|System: PSP||Review Rating Legend|
|Dev: Pyramid / Interlink||1.0 - 1.9 = Avoid||4.0 - 4.4 = Great|
|Pub: SONY||2.0 - 2.4 = Poor||4.5 - 4.9 = Must Buy|
|Release: May 5, 2009||2.5 - 2.9 = Average||5.0 = The Best|
|Players: 1-4||3.0 - 3.4 = Fair|
|ESRB Rating: Everyone||3.5 - 3.9 = Good|
Populating your Patapon force with just the right mix of archers, fighters, spearmen, and specialty troops is far more intuitive this time around, thanks to a newly implemented unit evolution tree accessed through the central Patopolis hub. In addition to having the freedom to equip the individual Patapons you create with assorted weapons, shields, and helmets, each unit can be leveled-up by spending money and resources you pick up on the battlefield and in several mini-games.
With the right mix of resources, the branching evolution tree lets you unlock upgrades for each Patapon and easily track what materials are needed to pump them up to the next level and transform them into one of 16 unique Rarepons. This chart-like system takes the guessing out of the equation and makes it easier to customize your army to your personal tastes. Unlocking several new Patapon classes - like flying warriors who mount airborne creatures and wizards that offer boosts of support magic - also adds some extra troop variety.
The game's top-notch audio and visual presentation is just as charming as the original, and the buoyant vibe is bolstered by colorful and elaborate new creatures, environments, and foes. Your Patapon army bursts with sing-song personality with every step they take, and it's nearly impossible to keep the tunes and chants out of your head. The music is buoyant and mixes some carry-over tunes and sounds in with lots of new music.
A new multiplayer element lets you and up to three other friends take their heroes into a co-op battle against any one of the game's numerous bosses you've previously encountered for a shot at raking in some extra goodies. As you progress through various boss battles in the solo game, you'll pick up eggs that can be used in this new mode. Whether you play alone in cooperation with CPU comrades or with friends, your small group of heroes will hoist the egg and march onward at the selected boss. After successfully beating the baddie, you and your team will have to complete a grooving rhythm game to hatch the egg. It's a fun new mode to play on your own or with friends, though the enjoyment it offers is far more limited than the robust main campaign.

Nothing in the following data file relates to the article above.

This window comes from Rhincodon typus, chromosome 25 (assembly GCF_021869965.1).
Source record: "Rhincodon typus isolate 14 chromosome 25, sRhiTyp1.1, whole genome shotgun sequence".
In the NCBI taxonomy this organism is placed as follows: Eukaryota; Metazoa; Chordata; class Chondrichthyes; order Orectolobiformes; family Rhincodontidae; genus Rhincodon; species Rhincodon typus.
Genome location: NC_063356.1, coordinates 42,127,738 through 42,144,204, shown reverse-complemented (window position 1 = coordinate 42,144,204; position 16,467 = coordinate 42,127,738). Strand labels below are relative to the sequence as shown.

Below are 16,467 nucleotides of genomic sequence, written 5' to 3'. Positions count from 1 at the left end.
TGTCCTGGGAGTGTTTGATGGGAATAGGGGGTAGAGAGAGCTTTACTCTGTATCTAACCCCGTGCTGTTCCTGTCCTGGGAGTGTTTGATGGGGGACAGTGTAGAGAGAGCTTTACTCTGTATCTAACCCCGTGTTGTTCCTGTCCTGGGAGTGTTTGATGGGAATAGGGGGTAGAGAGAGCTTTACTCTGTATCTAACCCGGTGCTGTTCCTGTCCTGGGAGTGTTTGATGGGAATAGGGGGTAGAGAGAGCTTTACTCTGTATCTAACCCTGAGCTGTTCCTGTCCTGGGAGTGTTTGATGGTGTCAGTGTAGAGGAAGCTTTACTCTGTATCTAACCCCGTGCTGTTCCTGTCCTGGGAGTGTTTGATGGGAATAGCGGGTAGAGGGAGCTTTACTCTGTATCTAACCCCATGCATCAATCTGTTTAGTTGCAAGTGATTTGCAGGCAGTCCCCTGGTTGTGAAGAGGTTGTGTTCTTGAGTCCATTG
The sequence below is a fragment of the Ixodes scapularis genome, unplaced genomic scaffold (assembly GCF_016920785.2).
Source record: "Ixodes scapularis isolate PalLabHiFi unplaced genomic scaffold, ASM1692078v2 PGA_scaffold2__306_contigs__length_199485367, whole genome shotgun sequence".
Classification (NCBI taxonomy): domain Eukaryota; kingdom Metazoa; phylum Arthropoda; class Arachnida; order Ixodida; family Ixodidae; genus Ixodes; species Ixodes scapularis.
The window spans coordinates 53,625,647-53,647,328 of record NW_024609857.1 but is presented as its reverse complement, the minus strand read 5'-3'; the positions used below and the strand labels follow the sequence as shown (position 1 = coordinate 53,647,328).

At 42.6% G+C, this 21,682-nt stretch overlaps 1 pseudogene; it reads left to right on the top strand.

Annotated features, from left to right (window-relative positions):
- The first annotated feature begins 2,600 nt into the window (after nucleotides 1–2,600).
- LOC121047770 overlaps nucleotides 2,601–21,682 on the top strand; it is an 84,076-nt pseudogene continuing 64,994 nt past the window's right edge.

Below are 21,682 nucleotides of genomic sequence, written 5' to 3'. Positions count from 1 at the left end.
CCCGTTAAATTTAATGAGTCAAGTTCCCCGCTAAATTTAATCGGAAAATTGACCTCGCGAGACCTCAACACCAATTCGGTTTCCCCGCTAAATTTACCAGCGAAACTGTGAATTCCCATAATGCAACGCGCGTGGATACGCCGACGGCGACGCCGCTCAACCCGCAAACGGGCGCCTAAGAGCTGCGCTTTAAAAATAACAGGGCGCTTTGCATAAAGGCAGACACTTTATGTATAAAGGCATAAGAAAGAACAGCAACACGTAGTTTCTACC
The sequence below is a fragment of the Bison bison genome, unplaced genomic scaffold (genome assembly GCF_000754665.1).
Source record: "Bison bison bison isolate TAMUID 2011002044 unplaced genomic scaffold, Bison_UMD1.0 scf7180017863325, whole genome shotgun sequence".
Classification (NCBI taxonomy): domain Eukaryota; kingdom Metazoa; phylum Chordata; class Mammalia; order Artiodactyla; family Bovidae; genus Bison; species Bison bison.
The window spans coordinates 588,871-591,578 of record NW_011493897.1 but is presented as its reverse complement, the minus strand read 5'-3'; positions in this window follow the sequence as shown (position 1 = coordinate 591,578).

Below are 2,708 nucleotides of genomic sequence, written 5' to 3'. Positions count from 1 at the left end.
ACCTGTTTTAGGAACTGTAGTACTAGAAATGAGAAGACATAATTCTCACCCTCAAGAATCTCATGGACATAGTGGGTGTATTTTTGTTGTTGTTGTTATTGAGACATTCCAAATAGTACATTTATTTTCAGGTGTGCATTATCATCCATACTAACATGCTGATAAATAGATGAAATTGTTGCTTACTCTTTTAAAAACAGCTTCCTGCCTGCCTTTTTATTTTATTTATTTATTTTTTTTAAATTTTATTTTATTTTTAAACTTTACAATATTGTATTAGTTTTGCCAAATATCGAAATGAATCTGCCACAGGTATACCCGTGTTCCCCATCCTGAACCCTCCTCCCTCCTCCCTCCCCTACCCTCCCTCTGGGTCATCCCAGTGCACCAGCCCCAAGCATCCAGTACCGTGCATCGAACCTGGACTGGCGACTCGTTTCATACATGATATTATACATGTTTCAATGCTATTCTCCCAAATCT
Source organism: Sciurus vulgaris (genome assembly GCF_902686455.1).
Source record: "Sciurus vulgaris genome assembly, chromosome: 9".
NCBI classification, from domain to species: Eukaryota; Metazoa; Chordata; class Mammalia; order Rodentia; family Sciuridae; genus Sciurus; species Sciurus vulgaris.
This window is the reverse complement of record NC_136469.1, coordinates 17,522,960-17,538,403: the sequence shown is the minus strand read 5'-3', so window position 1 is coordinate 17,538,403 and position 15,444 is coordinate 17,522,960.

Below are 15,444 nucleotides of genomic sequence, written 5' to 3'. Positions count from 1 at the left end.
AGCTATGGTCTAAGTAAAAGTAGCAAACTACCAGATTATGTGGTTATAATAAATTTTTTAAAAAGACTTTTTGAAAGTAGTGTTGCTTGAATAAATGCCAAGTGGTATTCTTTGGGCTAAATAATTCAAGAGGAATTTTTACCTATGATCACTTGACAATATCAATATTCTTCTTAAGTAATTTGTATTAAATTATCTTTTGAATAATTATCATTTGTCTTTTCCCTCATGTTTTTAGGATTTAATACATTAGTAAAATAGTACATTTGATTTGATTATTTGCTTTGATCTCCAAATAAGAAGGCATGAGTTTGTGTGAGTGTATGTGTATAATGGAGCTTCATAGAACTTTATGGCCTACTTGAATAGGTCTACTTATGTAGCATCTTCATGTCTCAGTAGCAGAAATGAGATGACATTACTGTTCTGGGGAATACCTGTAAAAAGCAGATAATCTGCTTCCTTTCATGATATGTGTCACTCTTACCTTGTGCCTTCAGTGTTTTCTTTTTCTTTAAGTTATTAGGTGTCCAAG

Patapon 2 certainly doesn't reinvent the winning formula, but it improves it substantially by beefing up the campaign, throwing in a few perks, and refining some of the weaker elements in the first title. There are still some minor issues the development team could have ironed out this time around, though they don't have a noticeable impact on the overall quality of the game. The mixture of bold and subtle updates should sit well with the vast majority of players. Sure, some stretches of the game will elicit feelings of déjà vu, yet the new content is excellent overall. It's also worth noting Patapon 2 is a digital download only release, so you'll need a high-speed internet connection, the right cable, and a memory stick to access the game. Buying the game in-store gives you the box, instructions, and a code coupon to download the game directly to your PSP through the PSN shop. This may very well be the inevitable future of PSP releases. It works well, even if the lack of a physical UMD to add to your collection may bother some. Regardless, don't miss out on Patapon 2.
CCC Staff Contributor